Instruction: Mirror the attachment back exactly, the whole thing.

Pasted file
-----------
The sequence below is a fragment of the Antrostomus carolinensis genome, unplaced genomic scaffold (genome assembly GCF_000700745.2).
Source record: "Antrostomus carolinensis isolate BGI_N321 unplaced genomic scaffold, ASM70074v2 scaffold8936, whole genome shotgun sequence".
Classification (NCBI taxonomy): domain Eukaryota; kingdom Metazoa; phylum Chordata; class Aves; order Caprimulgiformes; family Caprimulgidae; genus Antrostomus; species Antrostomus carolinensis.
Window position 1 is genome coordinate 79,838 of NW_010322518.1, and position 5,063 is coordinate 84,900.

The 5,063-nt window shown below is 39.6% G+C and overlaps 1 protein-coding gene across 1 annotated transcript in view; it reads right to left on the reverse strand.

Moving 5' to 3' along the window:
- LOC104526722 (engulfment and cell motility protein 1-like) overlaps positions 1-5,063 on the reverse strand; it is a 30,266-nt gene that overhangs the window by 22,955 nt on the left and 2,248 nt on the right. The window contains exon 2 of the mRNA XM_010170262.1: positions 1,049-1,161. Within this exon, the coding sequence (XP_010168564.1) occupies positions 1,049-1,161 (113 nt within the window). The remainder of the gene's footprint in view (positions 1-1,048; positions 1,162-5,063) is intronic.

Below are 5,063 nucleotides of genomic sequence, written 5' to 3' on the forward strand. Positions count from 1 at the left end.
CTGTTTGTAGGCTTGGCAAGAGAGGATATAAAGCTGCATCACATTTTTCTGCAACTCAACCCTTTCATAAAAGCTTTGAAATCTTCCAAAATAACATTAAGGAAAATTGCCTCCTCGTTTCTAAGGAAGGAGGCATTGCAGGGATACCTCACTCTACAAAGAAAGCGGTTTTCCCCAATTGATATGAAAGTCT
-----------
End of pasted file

The sequence below is a fragment of the Antrostomus carolinensis genome, unplaced genomic scaffold (genome assembly GCF_000700745.2).
Source record: "Antrostomus carolinensis isolate BGI_N321 unplaced genomic scaffold, ASM70074v2 scaffold8936, whole genome shotgun sequence".
Classification (NCBI taxonomy): domain Eukaryota; kingdom Metazoa; phylum Chordata; class Aves; order Caprimulgiformes; family Caprimulgidae; genus Antrostomus; species Antrostomus carolinensis.
Window position 1 is genome coordinate 79,838 of NW_010322518.1, and position 5,063 is coordinate 84,900.

The 5,063-nt window shown below is 39.6% G+C and overlaps 1 protein-coding gene across 1 annotated transcript in view; it reads right to left on the reverse strand.

Moving 5' to 3' along the window:
- LOC104526722 (engulfment and cell motility protein 1-like) overlaps positions 1-5,063 on the reverse strand; it is a 30,266-nt gene that overhangs the window by 22,955 nt on the left and 2,248 nt on the right. The window contains exon 2 of the mRNA XM_010170262.1: positions 1,049-1,161. Within this exon, the coding sequence (XP_010168564.1) occupies positions 1,049-1,161 (113 nt within the window). The remainder of the gene's footprint in view (positions 1-1,048; positions 1,162-5,063) is intronic.

Below are 5,063 nucleotides of genomic sequence, written 5' to 3' on the forward strand. Positions count from 1 at the left end.
CTGTTTGTAGGCTTGGCAAGAGAGGATATAAAGCTGCATCACATTTTTCTGCAACTCAACCCTTTCATAAAAGCTTTGAAATCTTCCAAAATAACATTAAGGAAAATTGCCTCCTCGTTTCTAAGGAAGGAGGCATTGCAGGGATACCTCACTCTACAAAGAAAGCGGTTTTCCCCAATTGATATGAAAGTCT